Nursing Notes

February 10, 2010

Senate OKs nurse protection bill

At first, I read this article eagerly.  I thought, “Great, finally we get protection under the law!”  Then upon further reading, you can imagine my dismay to see that this has been before the Senate numerous times in the past and was killed in committee.  The reason is to deliberate more on who this law is for and what should be covered.

Okay, I’m all for being sure about any new law, however, where do these people live?  Do they not read the papers or listen to news?  At a time when the nursing shortage is fast approaching critical mass with no solution in sight, do we really want to say, “ummm, do nurses really need protection under the law?”  If someone hits me when I am off work, I can file charges and be taken seriously.  If someone hits me while I am working, I don’t have that same privilege.  Yes, I can file but the police will not pursue, nor will my hospital.  Things like this really make me wonder who will want to become a nurse or who will want to remain a nurse–exactly what is fueling the current shortage.


February 08, 2010
A bill that would require harsher penalties for individuals who injure or attempt to injure nurses was passed in the Senate Jan. 25.

Current penal law calls for harsher penalties for those who assault emergency medical professionals, firemen, and police officers. The bill (S.4018/A.3103) would amend the law by expanding the definition of assault on emergency medical professionals to include registered nurses and licensed practical nurses, while also changing the term “fireman” to “firefighter” and including “she” in the definition of those who may cause injury to another person.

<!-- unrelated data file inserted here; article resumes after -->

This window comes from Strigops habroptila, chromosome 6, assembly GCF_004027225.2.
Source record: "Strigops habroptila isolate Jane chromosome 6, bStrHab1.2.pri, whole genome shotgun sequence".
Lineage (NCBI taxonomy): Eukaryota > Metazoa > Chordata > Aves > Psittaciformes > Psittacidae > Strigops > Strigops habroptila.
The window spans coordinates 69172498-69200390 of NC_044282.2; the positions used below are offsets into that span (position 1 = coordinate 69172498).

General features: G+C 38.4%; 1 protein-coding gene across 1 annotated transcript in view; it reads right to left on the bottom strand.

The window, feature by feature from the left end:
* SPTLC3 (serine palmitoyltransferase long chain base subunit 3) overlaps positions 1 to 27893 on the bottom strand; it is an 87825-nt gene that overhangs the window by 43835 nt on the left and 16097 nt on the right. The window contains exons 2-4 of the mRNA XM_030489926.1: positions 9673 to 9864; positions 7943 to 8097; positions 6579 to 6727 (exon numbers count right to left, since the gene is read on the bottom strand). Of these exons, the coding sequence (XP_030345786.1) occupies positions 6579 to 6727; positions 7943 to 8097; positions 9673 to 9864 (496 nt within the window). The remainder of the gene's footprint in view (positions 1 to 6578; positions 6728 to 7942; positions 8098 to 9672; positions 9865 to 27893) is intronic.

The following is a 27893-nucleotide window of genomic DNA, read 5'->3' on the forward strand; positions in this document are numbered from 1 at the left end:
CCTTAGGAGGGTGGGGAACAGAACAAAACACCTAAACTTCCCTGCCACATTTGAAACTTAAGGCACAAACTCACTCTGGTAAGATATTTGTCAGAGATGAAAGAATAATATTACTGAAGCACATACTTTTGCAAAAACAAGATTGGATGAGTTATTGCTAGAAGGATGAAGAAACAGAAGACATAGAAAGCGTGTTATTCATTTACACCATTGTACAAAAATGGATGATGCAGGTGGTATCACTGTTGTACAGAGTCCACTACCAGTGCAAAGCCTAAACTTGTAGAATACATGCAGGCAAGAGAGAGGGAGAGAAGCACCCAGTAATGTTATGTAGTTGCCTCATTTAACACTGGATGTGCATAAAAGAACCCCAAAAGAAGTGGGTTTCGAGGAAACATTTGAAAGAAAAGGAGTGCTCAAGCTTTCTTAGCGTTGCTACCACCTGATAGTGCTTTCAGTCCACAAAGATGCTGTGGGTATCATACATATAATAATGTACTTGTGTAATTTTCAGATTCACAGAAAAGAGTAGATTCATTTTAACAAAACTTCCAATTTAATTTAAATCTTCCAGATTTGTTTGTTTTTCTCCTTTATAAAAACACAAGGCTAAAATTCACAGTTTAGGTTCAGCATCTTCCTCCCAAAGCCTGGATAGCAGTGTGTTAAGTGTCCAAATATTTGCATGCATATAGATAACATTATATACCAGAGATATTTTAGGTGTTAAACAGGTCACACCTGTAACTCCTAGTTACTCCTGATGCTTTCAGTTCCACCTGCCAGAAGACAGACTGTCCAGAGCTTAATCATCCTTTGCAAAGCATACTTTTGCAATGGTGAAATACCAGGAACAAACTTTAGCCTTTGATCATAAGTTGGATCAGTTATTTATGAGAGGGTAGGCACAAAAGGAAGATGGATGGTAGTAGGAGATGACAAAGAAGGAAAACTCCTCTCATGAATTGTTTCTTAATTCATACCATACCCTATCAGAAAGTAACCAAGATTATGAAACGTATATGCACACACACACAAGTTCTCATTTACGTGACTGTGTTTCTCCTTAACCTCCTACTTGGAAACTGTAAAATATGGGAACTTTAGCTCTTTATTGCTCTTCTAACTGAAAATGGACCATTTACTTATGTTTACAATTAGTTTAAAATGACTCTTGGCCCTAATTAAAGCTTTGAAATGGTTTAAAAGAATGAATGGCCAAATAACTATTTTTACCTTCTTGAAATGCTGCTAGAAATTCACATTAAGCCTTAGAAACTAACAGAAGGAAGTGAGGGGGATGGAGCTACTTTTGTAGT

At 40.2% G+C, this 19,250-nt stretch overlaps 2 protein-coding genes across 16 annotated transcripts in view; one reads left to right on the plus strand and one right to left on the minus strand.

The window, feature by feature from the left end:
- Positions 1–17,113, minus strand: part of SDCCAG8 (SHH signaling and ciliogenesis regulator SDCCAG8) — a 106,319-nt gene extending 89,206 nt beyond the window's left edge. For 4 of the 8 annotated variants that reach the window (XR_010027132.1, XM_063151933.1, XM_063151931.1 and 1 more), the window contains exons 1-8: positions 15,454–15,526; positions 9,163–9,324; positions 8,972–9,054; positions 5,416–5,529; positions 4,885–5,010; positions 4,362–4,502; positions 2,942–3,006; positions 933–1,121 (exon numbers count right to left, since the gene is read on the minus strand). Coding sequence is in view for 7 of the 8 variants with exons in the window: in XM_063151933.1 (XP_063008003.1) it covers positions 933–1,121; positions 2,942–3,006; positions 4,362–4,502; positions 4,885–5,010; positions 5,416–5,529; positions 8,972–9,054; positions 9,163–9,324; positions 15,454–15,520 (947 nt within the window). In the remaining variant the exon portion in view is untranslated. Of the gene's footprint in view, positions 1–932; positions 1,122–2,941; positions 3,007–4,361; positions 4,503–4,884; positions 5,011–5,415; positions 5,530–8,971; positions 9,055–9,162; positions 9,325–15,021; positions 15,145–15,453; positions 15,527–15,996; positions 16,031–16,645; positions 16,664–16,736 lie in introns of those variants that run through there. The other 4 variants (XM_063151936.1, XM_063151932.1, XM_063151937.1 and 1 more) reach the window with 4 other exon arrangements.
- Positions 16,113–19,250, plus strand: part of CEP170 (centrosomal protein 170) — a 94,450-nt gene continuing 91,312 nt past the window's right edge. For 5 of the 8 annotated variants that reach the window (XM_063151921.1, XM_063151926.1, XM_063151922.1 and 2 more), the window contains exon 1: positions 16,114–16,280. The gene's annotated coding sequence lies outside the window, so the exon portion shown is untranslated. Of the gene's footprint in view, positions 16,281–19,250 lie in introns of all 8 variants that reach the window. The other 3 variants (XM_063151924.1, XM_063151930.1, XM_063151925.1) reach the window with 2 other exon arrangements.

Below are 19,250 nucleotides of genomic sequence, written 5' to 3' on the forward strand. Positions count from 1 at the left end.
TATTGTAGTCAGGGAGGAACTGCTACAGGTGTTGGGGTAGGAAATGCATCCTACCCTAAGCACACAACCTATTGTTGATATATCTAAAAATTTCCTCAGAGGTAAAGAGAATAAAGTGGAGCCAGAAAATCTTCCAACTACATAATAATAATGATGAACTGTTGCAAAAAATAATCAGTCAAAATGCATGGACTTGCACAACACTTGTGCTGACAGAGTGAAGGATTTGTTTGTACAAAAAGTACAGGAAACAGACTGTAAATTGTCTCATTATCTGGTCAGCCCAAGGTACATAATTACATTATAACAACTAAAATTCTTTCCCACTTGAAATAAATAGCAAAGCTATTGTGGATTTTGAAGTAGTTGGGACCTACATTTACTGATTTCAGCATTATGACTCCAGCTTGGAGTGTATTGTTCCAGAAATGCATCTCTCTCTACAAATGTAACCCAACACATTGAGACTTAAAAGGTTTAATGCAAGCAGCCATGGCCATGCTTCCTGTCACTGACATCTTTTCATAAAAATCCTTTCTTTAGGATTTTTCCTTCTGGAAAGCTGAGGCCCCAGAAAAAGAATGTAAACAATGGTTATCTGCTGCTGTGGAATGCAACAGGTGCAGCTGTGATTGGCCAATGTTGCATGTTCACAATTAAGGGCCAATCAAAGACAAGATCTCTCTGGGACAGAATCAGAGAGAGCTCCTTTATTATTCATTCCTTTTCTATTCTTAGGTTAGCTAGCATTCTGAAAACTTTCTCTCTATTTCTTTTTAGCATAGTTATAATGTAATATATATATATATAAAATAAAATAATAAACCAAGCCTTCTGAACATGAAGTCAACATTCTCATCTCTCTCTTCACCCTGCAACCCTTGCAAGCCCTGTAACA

Punishment for assault on registered nurses and licensed practical nurses would, under the legislation, be strengthened to a Class C or D felony depending on the offense. According to the bill’s justification, nurses suffer the highest proportions of injuries among health care workers.

“Nurses and other emergency medical professionals are often among the first to treat persons in need of medical assistance,” said Sen. Ruth Hassell-Thompson, D-Mount Vernon, who, along with Assemblyman David Koon, D-Perinton, is sponsoring the legislation. “Unfortunately, countless acts of violence are inflicted upon nurses while in the line of duty, and currently, the law does not offer them the same protections as it offers other emergency medical professionals.”

According to the bill’s justification, nurses are often subject to numerous forms of emotional, verbal and physical abuse by patients, including choking, stabbing and threatening. A large percentage of the violence goes unreported, thus leading to unpunished behavior, lower job satisfaction and staff shortages, according to the justification.

“Nurses do not discriminate to whom they give medical treatment, often placing themselves in harm’s way,” said Sen. Antoine Thomson, D-Buffalo. “It is our duty to protect them so they can perform their professional duties without fear of injury.”

The bill has passed in the Senate for the past three years but has died in the Assembly Codes Committee every time, according to Shaun Flynn, executive director of governmental affairs for New York State Nurses Association.